are. We know where you go. We know when you fly. We're
    reading all your personal communications. Etc."
    HollywoodDog
    • Hoooo boy.

      Look, everyone wants to know EVERYTHING, and we passed up the idea "that no warrant shall issue save upon probable cause, attested by a citizen" that is, under the 4th Amendment, that no person shall be held to account EXCEPT after a citizen complains of some loss, about 130 years ago.
      So, when the religious police come for you, because you wrote a treatise on atheism 30 years ago, or made reference to one last week in an online forum, don't say you weren't warned.
      mykmlr@...
      • Yes! Probable cause

        What is the probable cause for scanning Facebook pages? Investigations HAVE to be focused, with warrants issued along the way. Casting a wide net has been shot down in court many times. If I was guilty of a crime - and the FBI used my Facebook information as a investigation starter - then it should get thrown out of court.

        If you get undressed in front of an open window, can someone outside stand there and look? Legally it's called "Peeping" and you could be arrested. You could protest all you want about how "they wanted me to see" - as they drag you to the squad-car. How is Facebook different than that?
        Roger Ramjet
  • The Net is fair game

    and always has been. Only a complete n00b isn't hip to that reality.

    Caveat emptor baby.
    klumper
  • If you publish it ....

    ... it quits being private.

    And tell your elected representatives to quit supporting junk like the USA Patriot Act.

    Tell them even North Korea has "patriots", so quit drinking the kookaide.
    nottheusual1
    • As I mentioned above

      Facebook is considered your "home" - and thus if you are NOT invited in, then you are violating privacy by "hacking in".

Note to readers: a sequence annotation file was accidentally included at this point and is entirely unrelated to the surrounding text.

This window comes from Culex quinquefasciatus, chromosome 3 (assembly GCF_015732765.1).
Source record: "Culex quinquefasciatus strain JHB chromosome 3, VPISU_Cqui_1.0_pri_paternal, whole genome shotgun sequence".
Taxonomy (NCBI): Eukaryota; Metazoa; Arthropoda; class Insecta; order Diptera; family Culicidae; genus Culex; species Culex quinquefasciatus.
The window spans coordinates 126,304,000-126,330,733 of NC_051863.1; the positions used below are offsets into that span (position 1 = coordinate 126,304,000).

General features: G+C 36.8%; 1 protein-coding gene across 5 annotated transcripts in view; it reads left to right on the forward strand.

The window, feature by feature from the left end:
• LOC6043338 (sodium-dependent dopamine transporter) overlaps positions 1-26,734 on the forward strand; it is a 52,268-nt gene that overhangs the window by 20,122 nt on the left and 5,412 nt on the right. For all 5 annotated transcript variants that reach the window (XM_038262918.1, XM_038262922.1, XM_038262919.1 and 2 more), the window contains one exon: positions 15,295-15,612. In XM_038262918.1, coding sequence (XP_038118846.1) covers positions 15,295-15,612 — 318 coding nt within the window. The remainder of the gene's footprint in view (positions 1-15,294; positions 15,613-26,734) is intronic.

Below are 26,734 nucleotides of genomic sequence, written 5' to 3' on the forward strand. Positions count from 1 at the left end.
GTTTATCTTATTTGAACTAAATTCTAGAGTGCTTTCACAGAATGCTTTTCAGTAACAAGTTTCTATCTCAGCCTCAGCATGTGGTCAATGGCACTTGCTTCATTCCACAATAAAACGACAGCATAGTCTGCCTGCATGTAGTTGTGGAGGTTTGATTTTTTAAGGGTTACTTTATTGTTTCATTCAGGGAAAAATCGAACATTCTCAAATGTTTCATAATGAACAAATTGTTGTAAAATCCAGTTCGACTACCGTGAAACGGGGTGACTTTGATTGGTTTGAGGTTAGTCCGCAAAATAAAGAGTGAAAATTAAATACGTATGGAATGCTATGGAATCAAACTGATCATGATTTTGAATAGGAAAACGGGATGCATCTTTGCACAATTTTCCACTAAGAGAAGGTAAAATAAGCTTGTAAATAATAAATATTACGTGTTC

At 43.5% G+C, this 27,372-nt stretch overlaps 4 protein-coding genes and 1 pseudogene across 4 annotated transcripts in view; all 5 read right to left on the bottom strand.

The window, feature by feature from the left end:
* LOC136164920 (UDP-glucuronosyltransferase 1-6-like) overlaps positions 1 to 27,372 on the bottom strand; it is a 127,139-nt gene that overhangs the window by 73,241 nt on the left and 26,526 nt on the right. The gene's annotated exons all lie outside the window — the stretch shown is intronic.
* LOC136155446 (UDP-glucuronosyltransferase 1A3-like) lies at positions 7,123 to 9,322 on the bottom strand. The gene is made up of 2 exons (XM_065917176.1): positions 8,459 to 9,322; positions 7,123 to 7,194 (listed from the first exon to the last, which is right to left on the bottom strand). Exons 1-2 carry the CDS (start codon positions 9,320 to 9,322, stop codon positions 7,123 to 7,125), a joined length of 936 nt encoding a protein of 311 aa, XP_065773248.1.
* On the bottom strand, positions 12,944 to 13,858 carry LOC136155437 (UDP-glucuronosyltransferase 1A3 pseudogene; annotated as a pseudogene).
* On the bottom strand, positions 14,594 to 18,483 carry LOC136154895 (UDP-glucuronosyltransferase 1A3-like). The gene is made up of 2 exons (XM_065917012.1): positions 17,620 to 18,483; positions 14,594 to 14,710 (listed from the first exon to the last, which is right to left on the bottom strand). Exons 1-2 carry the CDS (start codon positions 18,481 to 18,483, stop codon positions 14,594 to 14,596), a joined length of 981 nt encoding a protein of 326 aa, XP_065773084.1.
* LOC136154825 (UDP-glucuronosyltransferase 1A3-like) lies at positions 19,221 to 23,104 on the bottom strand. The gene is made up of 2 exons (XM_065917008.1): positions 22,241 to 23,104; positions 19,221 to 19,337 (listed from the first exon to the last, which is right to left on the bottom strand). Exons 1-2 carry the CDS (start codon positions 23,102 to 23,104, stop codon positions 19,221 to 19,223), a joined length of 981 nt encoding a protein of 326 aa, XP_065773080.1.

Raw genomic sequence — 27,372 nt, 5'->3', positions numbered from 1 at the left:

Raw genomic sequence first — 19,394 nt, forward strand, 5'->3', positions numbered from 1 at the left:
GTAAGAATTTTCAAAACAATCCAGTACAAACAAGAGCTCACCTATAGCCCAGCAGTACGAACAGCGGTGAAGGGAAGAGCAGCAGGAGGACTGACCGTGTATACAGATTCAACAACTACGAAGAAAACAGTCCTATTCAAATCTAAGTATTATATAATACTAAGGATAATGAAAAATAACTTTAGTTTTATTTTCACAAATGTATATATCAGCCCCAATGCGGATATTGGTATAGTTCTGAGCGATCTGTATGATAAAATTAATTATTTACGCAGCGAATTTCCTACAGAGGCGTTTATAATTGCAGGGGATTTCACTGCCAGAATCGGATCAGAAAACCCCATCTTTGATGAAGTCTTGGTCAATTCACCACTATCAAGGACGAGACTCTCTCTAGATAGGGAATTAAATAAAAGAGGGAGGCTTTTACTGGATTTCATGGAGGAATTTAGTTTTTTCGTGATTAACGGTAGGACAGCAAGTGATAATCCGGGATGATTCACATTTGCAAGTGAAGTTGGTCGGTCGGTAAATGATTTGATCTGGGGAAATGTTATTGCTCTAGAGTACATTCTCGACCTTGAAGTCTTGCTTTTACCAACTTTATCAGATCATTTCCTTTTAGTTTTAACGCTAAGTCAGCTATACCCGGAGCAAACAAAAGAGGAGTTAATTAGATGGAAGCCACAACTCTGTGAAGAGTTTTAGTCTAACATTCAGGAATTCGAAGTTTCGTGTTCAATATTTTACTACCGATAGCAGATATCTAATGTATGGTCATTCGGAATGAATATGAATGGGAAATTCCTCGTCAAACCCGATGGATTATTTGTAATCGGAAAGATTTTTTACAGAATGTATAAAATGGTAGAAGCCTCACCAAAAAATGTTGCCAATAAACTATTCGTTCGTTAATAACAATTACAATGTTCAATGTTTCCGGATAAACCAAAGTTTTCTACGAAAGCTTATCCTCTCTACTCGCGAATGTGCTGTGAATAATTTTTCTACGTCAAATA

If you are invited in, there is an implicit agreement NOT to disseminate information publically - otherwise there wouldn't be a requirement for "Friending". It is information given in strictest confidence.
      Roger Ramjet
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    4.Angler Social network(such as Second Life)

    Everyone knows that Google motto is, 'Don't be evil.' Is it all right? Visit http://www.koreacontent.org/weben/index.jsp, and type 'Real-time Fishing LBS Contents'. Search http://www.koreacontent.org/co/i/iiworld/index.html. If you need more information, please send your email address.
    IIWmaster
  • RE: FBI, Feds collect Facebook, social media data; Why are you surprised?

    Im think Washington is a pile of Dog Crap with a bunch of flies crawling on it.
    captainfizz@...
  • RE: FBI, Feds collect Facebook, social media data; Why are you surprised?

    Washington D.C. is a pile of Dog Crap with a bunch of Flies crawling on it.
    captainfizz@...
  • RE: FBI, Feds collect Facebook, social media data; Why are you surprised?

    Washington D.C. is a pile of Dog Crap with a bunch of Flies crawling on it. Bureaucrats were spawned by politicans to ensure there was a lower life form.
    captainfizz@...
  • What, information being collected by the US government

    on what the country's citizens post online ?!! As a fairly assiduous reader of the US press, I had thought that sort of conduct was confined to the [u]Chinese[/u] authorities ! Pity to be disillusioned at so young an age....

    Henri
    mhenriday
  • Where's the outrage from the Left?

    The libs were going nuts when the Bush Administration would wiretap phone calls from the US to suspected terrorists outside the country.

    But I'm hearing nothing from them about stuff like this. If the Bush Administration had done this, they'd have been marching in the street.

    Because their Narcissistic Community Organizer has authorized it, it's OK.
    rag@...
    • You really don't understand reality, do you?

      How about because I have a reasonable expectation of privacy when I make a phone call; whereas I have no such expectation when I blather on Facebook or Twitter?
      orangemike
  • RE: FBI, Feds collect Facebook, social media data; Why are you surprised?

    If you think reading stuff posted voluntarily on Facebook is equivalent to a phone wiretap without a court order, you have some serious catching up to do with the class.
    Biotechguy
    • Brainwashed

      If you think that the US is a democratic country i suggest you go back to your history class.
      neeeko
  • RE: FBI, Feds collect Facebook, social media data; Why are you surprised?

    Its understandable however I think we should be concerned if it becomes common place for non-criminals. For example, should some lowly government shmuck be allowed to go through all your online activity if they are doing a routine tax audit. Probably not.

    The concern is that we are handing too much capability to what essentially are just government employees. If there was SIGNIFICANT criminal liability for those employees abusing the privledge, then its a little easier to swallow our loss of rights.
    Merrr
  • good idea about facebook

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    gavin.chan